New research out of the United States has found the presence of some, but not all, car safety technologies – including adaptive cruise control and forward collision prevention – can lead to a substantial reduction in the frequency of car crash insurance claims, while others offer little to no impact.
The study, conducted by independent body the Highway Loss Data Institute (HLDI), examined insurance claims across model year 2013-17 BMW vehicles to see which safety and assistance features impacted the number of collision, property damage liability and bodily injury liability claims per insured vehicle year.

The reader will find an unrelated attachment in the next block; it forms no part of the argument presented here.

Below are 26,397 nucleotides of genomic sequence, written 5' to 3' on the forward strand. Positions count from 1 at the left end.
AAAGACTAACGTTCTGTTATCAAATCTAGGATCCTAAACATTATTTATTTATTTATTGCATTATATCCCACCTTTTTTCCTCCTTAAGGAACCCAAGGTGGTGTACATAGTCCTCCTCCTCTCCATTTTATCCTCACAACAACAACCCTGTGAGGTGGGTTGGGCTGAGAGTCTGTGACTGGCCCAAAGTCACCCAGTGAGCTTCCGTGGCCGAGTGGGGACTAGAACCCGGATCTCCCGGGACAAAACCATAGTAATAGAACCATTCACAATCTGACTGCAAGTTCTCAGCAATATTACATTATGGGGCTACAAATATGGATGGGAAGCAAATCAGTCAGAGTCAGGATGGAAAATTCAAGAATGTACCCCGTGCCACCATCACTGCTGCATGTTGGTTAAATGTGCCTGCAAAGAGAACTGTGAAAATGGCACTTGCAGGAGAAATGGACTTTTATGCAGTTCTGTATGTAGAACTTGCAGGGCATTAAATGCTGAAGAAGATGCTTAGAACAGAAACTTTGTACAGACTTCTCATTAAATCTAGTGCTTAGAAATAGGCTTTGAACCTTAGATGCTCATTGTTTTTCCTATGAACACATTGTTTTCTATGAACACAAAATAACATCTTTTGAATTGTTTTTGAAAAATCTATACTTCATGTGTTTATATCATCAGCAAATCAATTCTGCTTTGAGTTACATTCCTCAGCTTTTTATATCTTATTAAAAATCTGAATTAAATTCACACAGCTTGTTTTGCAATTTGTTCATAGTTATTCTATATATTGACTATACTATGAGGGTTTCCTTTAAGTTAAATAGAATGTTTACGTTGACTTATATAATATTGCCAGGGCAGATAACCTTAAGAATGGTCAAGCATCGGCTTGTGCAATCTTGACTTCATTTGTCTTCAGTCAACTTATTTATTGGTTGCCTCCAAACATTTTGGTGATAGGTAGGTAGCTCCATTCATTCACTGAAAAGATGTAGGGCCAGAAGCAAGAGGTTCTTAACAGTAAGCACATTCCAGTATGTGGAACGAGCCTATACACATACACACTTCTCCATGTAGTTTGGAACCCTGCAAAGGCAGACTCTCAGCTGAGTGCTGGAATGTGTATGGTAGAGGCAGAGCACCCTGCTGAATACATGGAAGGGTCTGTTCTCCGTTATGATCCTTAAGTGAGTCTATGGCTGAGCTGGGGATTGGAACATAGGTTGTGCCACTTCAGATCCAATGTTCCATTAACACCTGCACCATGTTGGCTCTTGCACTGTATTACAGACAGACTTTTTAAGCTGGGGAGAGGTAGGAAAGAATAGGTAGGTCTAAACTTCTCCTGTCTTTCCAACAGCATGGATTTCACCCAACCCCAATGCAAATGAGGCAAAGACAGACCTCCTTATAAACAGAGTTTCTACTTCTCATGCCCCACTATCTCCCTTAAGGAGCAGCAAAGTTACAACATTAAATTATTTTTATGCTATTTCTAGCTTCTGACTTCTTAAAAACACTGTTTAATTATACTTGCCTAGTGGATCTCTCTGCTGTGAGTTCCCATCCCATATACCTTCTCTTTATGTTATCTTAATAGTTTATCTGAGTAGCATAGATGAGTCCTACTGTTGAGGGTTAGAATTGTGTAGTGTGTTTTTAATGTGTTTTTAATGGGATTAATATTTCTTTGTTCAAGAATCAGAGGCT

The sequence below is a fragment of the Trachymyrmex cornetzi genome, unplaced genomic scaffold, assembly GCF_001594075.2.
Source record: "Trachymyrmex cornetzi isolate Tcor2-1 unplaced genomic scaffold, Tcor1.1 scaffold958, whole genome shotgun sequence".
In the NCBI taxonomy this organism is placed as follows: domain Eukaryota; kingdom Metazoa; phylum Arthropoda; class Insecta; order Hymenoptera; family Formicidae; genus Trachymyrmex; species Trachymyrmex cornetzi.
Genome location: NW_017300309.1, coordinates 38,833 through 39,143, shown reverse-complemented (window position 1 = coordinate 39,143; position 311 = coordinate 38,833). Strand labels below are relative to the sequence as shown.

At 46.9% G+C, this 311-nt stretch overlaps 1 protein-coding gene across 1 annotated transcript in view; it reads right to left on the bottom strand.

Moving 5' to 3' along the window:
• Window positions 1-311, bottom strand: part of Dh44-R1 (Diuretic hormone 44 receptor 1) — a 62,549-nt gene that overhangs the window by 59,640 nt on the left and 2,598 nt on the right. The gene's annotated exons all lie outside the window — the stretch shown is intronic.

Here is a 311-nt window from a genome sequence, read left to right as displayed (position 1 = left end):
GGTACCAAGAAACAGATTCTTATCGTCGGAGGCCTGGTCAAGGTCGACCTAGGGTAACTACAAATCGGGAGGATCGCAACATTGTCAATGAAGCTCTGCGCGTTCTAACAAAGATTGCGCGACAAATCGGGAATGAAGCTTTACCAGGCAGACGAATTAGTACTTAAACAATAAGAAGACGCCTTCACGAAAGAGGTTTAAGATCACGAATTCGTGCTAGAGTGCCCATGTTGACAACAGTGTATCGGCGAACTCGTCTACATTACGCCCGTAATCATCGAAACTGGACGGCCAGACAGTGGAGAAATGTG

To do this, it examined insurance data across cars with different levels of safety and driver assistance packages fitted. The first group had forward collision warning and lane departure warning, the second added front automatic emergency braking (AEB) to that list, the third added adaptive cruise control and the highest level of package added lane centering and front cross-traffic alert.
Results showed that the combination of front crash prevention systems like AEB and forward collision warning, particularly when paired with adaptive cruise control, resulted in large reductions in the frequency of property damage liability and bodily injury liability claims, but the further addition of lane centering and front cross-traffic alert had no significant impact.